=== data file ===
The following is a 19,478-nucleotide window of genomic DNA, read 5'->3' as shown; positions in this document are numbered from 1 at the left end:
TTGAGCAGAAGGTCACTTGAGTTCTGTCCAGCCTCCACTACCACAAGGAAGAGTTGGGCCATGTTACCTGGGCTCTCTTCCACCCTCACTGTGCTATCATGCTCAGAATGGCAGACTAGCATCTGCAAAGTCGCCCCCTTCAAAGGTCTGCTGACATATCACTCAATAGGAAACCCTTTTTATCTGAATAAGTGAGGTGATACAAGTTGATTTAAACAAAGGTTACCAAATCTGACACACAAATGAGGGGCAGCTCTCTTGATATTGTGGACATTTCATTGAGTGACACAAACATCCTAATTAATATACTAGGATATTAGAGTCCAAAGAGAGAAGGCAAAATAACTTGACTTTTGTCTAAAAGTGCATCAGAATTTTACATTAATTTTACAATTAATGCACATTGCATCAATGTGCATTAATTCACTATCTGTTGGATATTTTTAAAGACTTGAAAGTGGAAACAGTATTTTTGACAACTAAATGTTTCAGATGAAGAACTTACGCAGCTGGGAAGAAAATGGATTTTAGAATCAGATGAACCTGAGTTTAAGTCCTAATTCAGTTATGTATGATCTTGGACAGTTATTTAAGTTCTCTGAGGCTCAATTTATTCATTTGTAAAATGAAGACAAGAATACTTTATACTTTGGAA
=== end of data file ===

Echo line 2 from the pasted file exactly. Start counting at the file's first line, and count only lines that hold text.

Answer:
TTGAGCAGAAGGTCACTTGAGTTCTGTCCAGCCTCCACTACCACAAGGAAGAGTTGGGCCATGTTACCTGGGCTCTCTTCCACCCTCACTGTGCTATCATGCTCAGAATGGCAGACTAGCATCTGCAAAGTCGCCCCCTTCAAAGGTCTGCTGACATATCACTCAATAGGAAACCCTTTTTATCTGAATAAGTGAGGTGATACAAGTTGATTTAAACAAAGGTTACCAAATCTGACACACAAATGAGGGGCAGCTCTCTTGATATTGTGGACATTTCATTGAGTGACACAAACATCCTAATTAATATACTAGGATATTAGAGTCCAAAGAGAGAAGGCAAAATAACTTGACTTTTGTCTAAAAGTGCATCAGAATTTTACATTAATTTTACAATTAATGCACATTGCATCAATGTGCATTAATTCACTATCTGTTGGATATTTTTAAAGACTTGAAAGTGGAAACAGTATTTTTGACAACTAAATGTTTCAGATGAAGAACTTACGCAGCTGGGAAGAAAATGGATTTTAGAATCAGATGAACCTGAGTTTAAGTCCTAATTCAGTTATGTATGATCTTGGACAGTTATTTAAGTTCTCTGAGGCTCAATTTATTCATTTGTAAAATGAAGACAAGAATACTTTATACTTTGGAA